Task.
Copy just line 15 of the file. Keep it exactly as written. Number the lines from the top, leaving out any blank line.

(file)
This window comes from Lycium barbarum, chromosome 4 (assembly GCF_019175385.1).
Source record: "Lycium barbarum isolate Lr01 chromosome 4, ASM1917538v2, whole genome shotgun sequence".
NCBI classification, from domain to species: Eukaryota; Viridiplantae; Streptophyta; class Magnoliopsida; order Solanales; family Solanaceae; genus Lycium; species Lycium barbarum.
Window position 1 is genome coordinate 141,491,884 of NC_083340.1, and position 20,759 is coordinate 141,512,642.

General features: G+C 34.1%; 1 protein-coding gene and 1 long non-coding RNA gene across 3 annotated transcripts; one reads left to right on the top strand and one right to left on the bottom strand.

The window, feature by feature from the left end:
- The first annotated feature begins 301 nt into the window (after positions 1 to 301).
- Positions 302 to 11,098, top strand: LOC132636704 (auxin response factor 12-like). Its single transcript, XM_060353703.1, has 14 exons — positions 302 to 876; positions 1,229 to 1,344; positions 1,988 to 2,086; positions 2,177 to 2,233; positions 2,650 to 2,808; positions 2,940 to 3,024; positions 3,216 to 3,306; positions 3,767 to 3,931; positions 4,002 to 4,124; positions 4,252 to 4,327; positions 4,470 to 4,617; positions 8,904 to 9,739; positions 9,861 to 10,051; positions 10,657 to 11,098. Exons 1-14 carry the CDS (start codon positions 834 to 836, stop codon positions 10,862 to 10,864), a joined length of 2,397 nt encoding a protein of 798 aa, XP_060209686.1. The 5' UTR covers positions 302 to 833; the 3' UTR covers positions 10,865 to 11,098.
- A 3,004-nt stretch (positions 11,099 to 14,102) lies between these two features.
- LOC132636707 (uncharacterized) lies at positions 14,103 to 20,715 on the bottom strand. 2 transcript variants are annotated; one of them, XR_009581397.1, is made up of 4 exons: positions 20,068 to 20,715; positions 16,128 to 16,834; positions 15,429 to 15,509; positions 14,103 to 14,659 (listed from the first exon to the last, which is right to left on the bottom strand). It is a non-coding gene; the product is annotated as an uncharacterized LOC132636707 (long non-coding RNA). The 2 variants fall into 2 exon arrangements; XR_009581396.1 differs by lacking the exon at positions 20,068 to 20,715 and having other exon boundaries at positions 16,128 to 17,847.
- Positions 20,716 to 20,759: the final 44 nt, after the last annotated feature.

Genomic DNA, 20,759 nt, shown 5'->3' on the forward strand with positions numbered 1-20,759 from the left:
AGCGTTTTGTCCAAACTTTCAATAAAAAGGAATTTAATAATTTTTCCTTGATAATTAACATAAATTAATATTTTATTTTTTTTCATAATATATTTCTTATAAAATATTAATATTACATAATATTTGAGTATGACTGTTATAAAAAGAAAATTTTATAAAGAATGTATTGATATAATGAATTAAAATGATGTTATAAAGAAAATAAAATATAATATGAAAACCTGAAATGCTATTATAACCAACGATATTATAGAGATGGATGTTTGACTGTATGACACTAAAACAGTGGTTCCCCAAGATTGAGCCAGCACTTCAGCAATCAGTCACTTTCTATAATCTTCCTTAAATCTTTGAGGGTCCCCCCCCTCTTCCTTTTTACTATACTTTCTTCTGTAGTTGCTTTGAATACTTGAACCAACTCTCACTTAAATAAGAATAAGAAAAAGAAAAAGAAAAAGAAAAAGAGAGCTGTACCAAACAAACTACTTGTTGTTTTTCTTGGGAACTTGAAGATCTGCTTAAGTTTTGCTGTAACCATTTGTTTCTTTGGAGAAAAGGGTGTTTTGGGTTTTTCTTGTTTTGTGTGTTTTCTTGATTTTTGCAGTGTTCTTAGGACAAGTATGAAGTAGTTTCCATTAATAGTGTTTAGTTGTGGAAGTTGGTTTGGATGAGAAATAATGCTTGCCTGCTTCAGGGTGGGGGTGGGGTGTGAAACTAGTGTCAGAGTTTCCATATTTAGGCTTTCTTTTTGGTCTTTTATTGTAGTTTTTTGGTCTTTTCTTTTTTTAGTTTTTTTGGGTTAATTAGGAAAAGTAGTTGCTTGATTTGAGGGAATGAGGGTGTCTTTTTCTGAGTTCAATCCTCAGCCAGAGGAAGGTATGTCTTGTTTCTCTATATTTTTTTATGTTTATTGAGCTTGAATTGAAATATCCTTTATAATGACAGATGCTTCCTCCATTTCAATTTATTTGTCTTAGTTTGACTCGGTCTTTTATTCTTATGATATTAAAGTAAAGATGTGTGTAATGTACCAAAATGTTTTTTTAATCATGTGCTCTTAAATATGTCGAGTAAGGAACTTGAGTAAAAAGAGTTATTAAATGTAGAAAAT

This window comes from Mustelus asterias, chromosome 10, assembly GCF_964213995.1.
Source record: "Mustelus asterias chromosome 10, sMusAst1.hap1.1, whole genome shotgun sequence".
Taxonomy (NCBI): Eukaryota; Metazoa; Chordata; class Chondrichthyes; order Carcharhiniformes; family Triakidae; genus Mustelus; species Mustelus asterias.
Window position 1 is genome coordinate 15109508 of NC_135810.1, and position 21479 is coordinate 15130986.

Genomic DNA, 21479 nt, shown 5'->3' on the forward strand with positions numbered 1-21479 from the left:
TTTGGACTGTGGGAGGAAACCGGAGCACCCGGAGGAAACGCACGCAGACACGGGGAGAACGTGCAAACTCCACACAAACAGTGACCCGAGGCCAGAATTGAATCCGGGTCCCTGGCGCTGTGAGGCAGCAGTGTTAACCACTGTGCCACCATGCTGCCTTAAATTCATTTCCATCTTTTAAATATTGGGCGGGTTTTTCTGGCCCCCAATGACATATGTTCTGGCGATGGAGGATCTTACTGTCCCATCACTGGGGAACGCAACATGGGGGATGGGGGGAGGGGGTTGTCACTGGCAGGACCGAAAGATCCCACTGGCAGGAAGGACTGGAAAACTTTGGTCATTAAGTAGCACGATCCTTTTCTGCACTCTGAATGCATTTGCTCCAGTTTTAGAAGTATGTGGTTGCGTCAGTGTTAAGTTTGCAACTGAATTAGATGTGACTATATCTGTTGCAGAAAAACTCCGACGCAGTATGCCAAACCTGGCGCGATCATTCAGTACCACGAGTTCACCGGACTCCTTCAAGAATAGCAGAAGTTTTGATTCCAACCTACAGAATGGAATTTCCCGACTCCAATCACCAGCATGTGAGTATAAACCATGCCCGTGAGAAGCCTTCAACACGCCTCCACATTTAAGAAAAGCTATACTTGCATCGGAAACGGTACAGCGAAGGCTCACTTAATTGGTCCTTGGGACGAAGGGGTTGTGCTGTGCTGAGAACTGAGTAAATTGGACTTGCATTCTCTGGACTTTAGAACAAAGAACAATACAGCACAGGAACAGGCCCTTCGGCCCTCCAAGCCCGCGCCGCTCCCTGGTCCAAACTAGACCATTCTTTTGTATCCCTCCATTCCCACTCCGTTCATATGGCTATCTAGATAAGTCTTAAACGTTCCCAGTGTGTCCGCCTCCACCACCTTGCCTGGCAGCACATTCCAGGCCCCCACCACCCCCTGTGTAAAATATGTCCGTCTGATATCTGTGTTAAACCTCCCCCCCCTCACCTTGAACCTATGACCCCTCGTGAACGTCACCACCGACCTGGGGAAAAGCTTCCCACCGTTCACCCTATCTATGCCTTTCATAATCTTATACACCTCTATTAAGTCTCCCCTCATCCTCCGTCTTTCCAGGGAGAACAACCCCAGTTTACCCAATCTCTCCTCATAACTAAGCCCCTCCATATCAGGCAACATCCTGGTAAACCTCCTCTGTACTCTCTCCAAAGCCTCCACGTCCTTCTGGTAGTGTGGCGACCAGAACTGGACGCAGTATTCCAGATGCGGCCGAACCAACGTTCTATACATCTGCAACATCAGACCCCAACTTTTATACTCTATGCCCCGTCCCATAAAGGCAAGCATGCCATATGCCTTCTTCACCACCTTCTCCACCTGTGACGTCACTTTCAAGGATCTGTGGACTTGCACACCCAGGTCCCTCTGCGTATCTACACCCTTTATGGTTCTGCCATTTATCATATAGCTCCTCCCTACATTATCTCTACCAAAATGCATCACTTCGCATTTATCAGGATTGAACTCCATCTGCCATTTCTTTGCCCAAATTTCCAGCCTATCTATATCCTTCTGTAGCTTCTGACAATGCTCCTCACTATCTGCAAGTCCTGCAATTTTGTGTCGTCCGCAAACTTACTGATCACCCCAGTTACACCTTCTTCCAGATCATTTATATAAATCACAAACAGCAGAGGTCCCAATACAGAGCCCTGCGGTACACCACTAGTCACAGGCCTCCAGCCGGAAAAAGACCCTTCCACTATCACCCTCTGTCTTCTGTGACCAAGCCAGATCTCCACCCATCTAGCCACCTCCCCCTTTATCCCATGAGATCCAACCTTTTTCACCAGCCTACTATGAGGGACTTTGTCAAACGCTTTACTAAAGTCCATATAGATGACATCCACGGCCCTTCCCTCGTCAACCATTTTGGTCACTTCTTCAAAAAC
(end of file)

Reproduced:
Source record: "Mustelus asterias chromosome 10, sMusAst1.hap1.1, whole genome shotgun sequence".